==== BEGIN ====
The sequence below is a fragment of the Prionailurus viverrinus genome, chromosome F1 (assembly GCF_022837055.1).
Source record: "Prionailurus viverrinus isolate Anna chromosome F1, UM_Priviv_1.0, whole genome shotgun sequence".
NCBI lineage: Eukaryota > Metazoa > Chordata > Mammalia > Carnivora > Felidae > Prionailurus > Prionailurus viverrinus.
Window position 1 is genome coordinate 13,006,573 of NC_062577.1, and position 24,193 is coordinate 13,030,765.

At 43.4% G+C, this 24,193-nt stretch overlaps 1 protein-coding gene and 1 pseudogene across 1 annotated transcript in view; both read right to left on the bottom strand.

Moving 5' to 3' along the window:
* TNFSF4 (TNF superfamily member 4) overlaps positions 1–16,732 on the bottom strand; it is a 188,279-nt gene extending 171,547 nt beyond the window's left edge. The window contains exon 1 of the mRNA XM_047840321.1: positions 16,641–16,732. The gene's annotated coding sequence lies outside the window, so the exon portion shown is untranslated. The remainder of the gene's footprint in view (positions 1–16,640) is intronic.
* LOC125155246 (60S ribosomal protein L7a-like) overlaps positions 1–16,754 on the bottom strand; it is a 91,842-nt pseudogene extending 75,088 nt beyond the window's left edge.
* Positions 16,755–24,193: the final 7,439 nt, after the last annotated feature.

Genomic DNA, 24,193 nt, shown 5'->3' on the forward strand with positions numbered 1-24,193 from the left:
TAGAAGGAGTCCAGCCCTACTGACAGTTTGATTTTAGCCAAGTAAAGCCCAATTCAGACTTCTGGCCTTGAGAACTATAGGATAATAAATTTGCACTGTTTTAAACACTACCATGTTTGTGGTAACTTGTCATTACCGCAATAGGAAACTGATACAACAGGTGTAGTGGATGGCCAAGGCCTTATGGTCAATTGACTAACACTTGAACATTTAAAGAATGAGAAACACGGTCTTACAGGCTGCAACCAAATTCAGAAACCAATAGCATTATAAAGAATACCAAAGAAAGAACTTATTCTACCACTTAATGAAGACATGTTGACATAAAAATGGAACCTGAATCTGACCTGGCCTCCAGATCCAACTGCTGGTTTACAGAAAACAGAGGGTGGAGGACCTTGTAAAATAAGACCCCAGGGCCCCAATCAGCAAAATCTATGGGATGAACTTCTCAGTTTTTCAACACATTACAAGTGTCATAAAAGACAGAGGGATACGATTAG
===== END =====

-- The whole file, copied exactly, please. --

The sequence below is a fragment of the Prionailurus viverrinus genome, chromosome F1 (assembly GCF_022837055.1).
Source record: "Prionailurus viverrinus isolate Anna chromosome F1, UM_Priviv_1.0, whole genome shotgun sequence".
NCBI lineage: Eukaryota > Metazoa > Chordata > Mammalia > Carnivora > Felidae > Prionailurus > Prionailurus viverrinus.
Window position 1 is genome coordinate 13,006,573 of NC_062577.1, and position 24,193 is coordinate 13,030,765.

At 43.4% G+C, this 24,193-nt stretch overlaps 1 protein-coding gene and 1 pseudogene across 1 annotated transcript in view; both read right to left on the bottom strand.

Moving 5' to 3' along the window:
* TNFSF4 (TNF superfamily member 4) overlaps positions 1–16,732 on the bottom strand; it is a 188,279-nt gene extending 171,547 nt beyond the window's left edge. The window contains exon 1 of the mRNA XM_047840321.1: positions 16,641–16,732. The gene's annotated coding sequence lies outside the window, so the exon portion shown is untranslated. The remainder of the gene's footprint in view (positions 1–16,640) is intronic.
* LOC125155246 (60S ribosomal protein L7a-like) overlaps positions 1–16,754 on the bottom strand; it is a 91,842-nt pseudogene extending 75,088 nt beyond the window's left edge.
* Positions 16,755–24,193: the final 7,439 nt, after the last annotated feature.

Genomic DNA, 24,193 nt, shown 5'->3' on the forward strand with positions numbered 1-24,193 from the left:
TAGAAGGAGTCCAGCCCTACTGACAGTTTGATTTTAGCCAAGTAAAGCCCAATTCAGACTTCTGGCCTTGAGAACTATAGGATAATAAATTTGCACTGTTTTAAACACTACCATGTTTGTGGTAACTTGTCATTACCGCAATAGGAAACTGATACAACAGGTGTAGTGGATGGCCAAGGCCTTATGGTCAATTGACTAACACTTGAACATTTAAAGAATGAGAAACACGGTCTTACAGGCTGCAACCAAATTCAGAAACCAATAGCATTATAAAGAATACCAAAGAAAGAACTTATTCTACCACTTAATGAAGACATGTTGACATAAAAATGGAACCTGAATCTGACCTGGCCTCCAGATCCAACTGCTGGTTTACAGAAAACAGAGGGTGGAGGACCTTGTAAAATAAGACCCCAGGGCCCCAATCAGCAAAATCTATGGGATGAACTTCTCAGTTTTTCAACACATTACAAGTGTCATAAAAGACAGAGGGATACGATTAG